There was also the option of simply waiting. I did that with my last miscarriage, and it was torturous. Weeks of wondering and waiting, but that was mainly because it was too early to even check with the doppler, and a conclusive ultrasound was questionable. No, in this case it was far enough along in the pregnancy that I had the options of doppler and ultrasound at my disposal if I so desired.

I was an emotional wreck the entire day. It was just like the violent mood swings I'd had with my previous miscarriage, and it was a nightmare. There were also various times during the day when I lost my breath and had to stop and sit for a minute and just breathe. I didn't feel like I'd lost very much blood, but I felt drained and devoid of energy. The mess in the house continued to grow, and I did what I could with the energy and motivation I had, which wasn't much. Dinner was sandwiches.

The apprentice and my midwife both called Sunday night to check in on me and see how things were going. There were no changes to report, only wondering what the next step would be.

Part 2: Unfamiliar Territory
Part 3: Reflections

1 comment:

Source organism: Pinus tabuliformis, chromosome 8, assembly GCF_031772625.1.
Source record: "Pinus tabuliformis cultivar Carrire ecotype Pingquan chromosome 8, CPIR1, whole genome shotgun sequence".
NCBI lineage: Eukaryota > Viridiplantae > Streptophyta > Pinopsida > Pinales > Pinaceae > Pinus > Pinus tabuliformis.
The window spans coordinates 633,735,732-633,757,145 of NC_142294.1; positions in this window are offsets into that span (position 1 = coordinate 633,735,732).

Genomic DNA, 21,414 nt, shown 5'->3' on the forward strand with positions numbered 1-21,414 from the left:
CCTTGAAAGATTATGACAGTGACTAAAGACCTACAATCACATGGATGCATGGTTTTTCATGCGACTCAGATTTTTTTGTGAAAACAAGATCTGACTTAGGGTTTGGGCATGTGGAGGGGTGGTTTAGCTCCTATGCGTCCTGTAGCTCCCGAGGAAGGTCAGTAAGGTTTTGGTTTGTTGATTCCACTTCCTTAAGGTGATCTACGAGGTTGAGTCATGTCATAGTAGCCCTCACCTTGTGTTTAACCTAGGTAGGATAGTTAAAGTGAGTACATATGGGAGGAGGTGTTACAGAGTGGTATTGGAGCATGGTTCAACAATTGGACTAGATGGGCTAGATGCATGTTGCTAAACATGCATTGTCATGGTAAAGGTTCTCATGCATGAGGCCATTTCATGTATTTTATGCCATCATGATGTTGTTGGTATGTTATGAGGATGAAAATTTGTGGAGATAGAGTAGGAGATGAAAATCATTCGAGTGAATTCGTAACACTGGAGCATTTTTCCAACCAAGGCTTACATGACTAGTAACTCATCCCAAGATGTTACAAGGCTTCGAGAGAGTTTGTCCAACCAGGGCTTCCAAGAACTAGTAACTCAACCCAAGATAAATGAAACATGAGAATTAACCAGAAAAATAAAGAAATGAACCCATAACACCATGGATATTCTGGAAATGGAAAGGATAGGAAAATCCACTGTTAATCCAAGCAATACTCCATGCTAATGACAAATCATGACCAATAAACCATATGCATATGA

1. I am so glad you are sharing this---even including the details about dinner really shows how much turmoil you were in. You had to care for your family, but there was only so much you could do. Your honesty really shows that a miscarriage isn't just a sad experience, but it tears you apart---I think that some people don't understand that those feelings are totally normal with this, and that the pregnancy just ends and you move on. The emotional part I'm sure gets easier to bear with time, but it never goes completely away. Today is the month mark for me actually miscarrying, and it feels sad and tragic all over again.
    I know that you sharing your experience will help others in many ways to understand what this experience can be like. Thank you.